Saturday, January 19, 2013


(d. 1897)
Revolutionary Martyr from Bicol
A native of Nueva Caceres, now Naga City, Mariano Melgarejo was one of the 11 martyrs of
Bicol during the Philippine Revolution.
He was an employee of public works in Nueva Caceres when the Spanish authorities
arrested him shortly after the outbreak of the revolution in Manila in August 1896. Like the other
Bicolanos arrested with him, he was suspected of being a member or supporter of the Katipunan.
Their arrest was a consequence of the fear among the authorities that the conflict might spread to
the Bicol region. It was aggravated by the hysteria whipped up by anti-Filipino Spaniards who
harbored hatred against Filipinos with liberal inclinations.
Melgarejo’s name was not among those mentioned in the confession extracted from
Vicente Lukban, who was arrested earlier. Lukban was a member of the Masonic lodge Triangulo
Bicolano, claimed by the authorities as having links with the Katipunan. Melgarejo was implicated
by others who ere also arrested earlier. One of them was Tomas Prieto, the parish priest of
Malinao, Albay. Prieto was supposed to be the central figure of a projected uprising in Bicol.
During his interrogation, he was tricked into mentioning the names of individuals alleged to be
members of the Katipunan or its sympathizers.
Rounded up by the authorities were members of the local clergy, such as Fathers Inocencio
Herrera, Gabriel Prieto, Severino Diaz, Manuel Subarbano and Severo Estrada; businessmen like
Manuel Abella and his son Ramon, Mariano Araña, and Leon Hernandez. Melgarejo, like
Florencio Lerma, Cornelio Mercado, and Mariano Ordenanza, were employees of the local Obras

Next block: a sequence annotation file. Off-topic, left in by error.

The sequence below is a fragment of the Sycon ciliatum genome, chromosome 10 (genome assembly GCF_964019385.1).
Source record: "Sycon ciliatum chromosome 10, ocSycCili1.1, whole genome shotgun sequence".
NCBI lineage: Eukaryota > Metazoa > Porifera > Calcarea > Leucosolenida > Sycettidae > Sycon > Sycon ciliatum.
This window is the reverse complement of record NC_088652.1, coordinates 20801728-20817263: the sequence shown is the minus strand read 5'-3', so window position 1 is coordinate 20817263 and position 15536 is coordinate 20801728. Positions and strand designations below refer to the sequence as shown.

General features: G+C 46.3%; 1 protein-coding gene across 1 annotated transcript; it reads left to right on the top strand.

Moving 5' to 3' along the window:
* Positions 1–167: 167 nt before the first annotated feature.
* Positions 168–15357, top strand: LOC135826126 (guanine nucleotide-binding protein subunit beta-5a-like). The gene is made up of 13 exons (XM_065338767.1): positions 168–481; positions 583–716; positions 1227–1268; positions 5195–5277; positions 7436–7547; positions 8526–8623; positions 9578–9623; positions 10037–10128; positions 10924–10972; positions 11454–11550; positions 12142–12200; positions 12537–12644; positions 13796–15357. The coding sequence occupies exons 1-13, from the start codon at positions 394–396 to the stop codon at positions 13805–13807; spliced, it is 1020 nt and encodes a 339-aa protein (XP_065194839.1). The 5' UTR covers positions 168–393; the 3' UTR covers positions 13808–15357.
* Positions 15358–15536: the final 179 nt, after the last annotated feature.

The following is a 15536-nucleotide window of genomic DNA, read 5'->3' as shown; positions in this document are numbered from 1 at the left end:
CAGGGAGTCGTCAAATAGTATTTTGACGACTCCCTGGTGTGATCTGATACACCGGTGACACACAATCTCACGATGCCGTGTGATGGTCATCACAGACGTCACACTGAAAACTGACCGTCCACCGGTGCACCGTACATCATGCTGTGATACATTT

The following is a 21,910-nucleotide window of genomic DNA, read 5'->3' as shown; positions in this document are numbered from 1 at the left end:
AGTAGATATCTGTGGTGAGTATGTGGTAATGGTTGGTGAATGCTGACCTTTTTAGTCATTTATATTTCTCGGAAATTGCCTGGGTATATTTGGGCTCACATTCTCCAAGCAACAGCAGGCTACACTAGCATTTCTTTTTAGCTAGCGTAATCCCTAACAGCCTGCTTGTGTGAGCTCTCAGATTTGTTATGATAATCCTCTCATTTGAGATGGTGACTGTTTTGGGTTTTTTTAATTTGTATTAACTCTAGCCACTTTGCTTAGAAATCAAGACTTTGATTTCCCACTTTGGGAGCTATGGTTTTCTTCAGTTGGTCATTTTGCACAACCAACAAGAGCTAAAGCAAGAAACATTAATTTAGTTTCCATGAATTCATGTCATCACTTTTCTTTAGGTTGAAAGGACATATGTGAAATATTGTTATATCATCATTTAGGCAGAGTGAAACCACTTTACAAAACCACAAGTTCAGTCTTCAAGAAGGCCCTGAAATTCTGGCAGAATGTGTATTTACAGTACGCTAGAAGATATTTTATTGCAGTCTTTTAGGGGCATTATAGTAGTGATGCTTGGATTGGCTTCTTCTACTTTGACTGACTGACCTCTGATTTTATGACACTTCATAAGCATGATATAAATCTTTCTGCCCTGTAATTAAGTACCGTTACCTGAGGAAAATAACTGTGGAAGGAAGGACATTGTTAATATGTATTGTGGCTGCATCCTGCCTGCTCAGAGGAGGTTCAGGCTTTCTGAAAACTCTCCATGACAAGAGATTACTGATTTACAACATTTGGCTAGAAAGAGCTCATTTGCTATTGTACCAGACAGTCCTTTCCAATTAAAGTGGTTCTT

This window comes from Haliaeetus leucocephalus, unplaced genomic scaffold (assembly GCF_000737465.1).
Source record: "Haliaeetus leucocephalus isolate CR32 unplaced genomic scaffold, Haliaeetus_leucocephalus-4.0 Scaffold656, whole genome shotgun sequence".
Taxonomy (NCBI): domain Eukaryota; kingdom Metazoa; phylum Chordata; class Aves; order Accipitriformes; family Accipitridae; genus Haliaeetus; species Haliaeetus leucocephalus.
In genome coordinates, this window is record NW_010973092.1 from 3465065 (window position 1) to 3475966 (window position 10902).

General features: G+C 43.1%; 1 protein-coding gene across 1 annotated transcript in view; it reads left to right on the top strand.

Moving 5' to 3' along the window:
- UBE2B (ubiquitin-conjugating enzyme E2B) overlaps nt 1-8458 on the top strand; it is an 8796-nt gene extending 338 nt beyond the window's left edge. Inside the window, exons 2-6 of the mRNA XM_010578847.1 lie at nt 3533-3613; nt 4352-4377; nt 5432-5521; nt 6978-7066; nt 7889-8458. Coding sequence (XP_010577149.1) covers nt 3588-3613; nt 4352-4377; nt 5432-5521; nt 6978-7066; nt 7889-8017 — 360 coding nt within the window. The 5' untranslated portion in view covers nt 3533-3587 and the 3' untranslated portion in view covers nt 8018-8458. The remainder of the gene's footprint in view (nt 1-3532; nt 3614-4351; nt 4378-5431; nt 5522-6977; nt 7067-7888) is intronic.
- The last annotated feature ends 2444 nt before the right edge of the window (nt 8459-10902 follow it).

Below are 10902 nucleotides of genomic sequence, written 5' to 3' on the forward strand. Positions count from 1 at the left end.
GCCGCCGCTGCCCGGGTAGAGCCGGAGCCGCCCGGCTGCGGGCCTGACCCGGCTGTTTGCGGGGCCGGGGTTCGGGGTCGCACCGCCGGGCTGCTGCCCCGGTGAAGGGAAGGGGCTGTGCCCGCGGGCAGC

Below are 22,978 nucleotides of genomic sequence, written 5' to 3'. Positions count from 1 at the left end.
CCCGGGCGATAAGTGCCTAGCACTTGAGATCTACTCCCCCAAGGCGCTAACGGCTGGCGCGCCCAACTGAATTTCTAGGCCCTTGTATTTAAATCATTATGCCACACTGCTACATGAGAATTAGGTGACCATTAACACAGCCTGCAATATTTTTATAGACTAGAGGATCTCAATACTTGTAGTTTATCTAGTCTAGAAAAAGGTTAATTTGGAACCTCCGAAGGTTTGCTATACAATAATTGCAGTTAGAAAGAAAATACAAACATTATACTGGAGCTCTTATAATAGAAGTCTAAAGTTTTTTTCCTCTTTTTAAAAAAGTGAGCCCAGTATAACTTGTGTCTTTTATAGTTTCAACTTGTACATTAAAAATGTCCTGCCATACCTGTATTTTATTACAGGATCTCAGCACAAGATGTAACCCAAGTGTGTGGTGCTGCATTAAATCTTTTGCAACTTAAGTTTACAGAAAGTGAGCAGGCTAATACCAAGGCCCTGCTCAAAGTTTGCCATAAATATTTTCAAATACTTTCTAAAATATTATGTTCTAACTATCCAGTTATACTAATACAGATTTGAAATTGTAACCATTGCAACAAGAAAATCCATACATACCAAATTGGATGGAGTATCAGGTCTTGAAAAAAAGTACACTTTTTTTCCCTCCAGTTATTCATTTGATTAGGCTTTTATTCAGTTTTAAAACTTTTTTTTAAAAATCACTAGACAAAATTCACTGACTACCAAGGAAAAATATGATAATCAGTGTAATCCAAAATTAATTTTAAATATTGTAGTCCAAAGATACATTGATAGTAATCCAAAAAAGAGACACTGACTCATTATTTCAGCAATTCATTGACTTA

Publicas. Together with photographer Camilo Jacob and night watchman Macario Valentin, they
represented the masses among the alleged filibusteros.
On October 19, Melgarejo and others were shipped to Manila aboard the steamer Isarog.
In Manila, they were sent to the Bilibid Prison, which was then crowded with other men similarly
facing charges. There, Melgarejo and his fellow Bicolanos suffered further physical abuses and
On December 29, a military court tried 14 detainees from Bicol. One of the lawyers tasked
to defend them was Lt. Jose Taviel de Andrade, Rizal’s former counsel. Other members of the
defense panel were a Captain Diaz and Soreza, Lieutenants Salgado, Rivadalla, and Lopez Blanco.
Their trial was, of course, a farce. It was over in just one day.
Melgarejo and 10 others were sentenced to die by firing squad. Ramon Abella and
Mariano Araña were ordered deported to Fernando Po Island off Africa, while Mariano Ordenanza
was ordered jailed at the Bilibid for 20 years.
On January 4, 1897, the 11 condemned men from Bicol met their martyr’s fate.

Galang, Zoilo M. Encyclopedia of the Philippines. Manila: 1935.
Manuel, Arsenio. Dictionary of Philippine Biography Volume 1. Quezon City: Filipiniana
Publications, 1955.
Reyes, Jose Calleja. Bikol Maharlika. Quezon City: 1992.

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